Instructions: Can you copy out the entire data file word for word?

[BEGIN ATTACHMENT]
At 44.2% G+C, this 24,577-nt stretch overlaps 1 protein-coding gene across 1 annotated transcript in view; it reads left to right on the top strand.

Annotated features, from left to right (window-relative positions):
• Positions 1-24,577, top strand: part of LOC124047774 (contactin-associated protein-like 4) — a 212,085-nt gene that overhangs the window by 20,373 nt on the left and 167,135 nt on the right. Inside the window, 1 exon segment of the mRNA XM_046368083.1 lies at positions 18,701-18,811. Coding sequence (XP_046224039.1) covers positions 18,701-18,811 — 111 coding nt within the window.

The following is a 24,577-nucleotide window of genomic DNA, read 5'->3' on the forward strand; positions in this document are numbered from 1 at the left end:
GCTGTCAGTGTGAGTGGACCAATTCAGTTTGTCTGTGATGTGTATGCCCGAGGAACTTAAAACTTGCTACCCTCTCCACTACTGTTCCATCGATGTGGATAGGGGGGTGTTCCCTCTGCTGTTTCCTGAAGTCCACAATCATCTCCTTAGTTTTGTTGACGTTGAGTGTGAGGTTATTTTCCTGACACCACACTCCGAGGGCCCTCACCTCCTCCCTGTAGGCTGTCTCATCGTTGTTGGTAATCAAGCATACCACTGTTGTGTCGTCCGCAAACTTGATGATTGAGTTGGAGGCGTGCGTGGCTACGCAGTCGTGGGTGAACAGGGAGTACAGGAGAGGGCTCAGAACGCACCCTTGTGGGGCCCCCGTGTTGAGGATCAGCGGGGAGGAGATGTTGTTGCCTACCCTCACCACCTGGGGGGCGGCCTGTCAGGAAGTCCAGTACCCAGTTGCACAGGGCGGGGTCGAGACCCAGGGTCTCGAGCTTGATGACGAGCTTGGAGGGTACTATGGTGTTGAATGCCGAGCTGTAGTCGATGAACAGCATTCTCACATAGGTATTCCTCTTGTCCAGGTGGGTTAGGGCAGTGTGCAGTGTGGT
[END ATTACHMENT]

At 44.2% G+C, this 24,577-nt stretch overlaps 1 protein-coding gene across 1 annotated transcript in view; it reads left to right on the top strand.

Annotated features, from left to right (window-relative positions):
• Positions 1-24,577, top strand: part of LOC124047774 (contactin-associated protein-like 4) — a 212,085-nt gene that overhangs the window by 20,373 nt on the left and 167,135 nt on the right. Inside the window, 1 exon segment of the mRNA XM_046368083.1 lies at positions 18,701-18,811. Coding sequence (XP_046224039.1) covers positions 18,701-18,811 — 111 coding nt within the window.

The following is a 24,577-nucleotide window of genomic DNA, read 5'->3' on the forward strand; positions in this document are numbered from 1 at the left end:
GCTGTCAGTGTGAGTGGACCAATTCAGTTTGTCTGTGATGTGTATGCCCGAGGAACTTAAAACTTGCTACCCTCTCCACTACTGTTCCATCGATGTGGATAGGGGGGTGTTCCCTCTGCTGTTTCCTGAAGTCCACAATCATCTCCTTAGTTTTGTTGACGTTGAGTGTGAGGTTATTTTCCTGACACCACACTCCGAGGGCCCTCACCTCCTCCCTGTAGGCTGTCTCATCGTTGTTGGTAATCAAGCATACCACTGTTGTGTCGTCCGCAAACTTGATGATTGAGTTGGAGGCGTGCGTGGCTACGCAGTCGTGGGTGAACAGGGAGTACAGGAGAGGGCTCAGAACGCACCCTTGTGGGGCCCCCGTGTTGAGGATCAGCGGGGAGGAGATGTTGTTGCCTACCCTCACCACCTGGGGGGCGGCCTGTCAGGAAGTCCAGTACCCAGTTGCACAGGGCGGGGTCGAGACCCAGGGTCTCGAGCTTGATGACGAGCTTGGAGGGTACTATGGTGTTGAATGCCGAGCTGTAGTCGATGAACAGCATTCTCACATAGGTATTCCTCTTGTCCAGGTGGGTTAGGGCAGTGTGCAGTGTGGT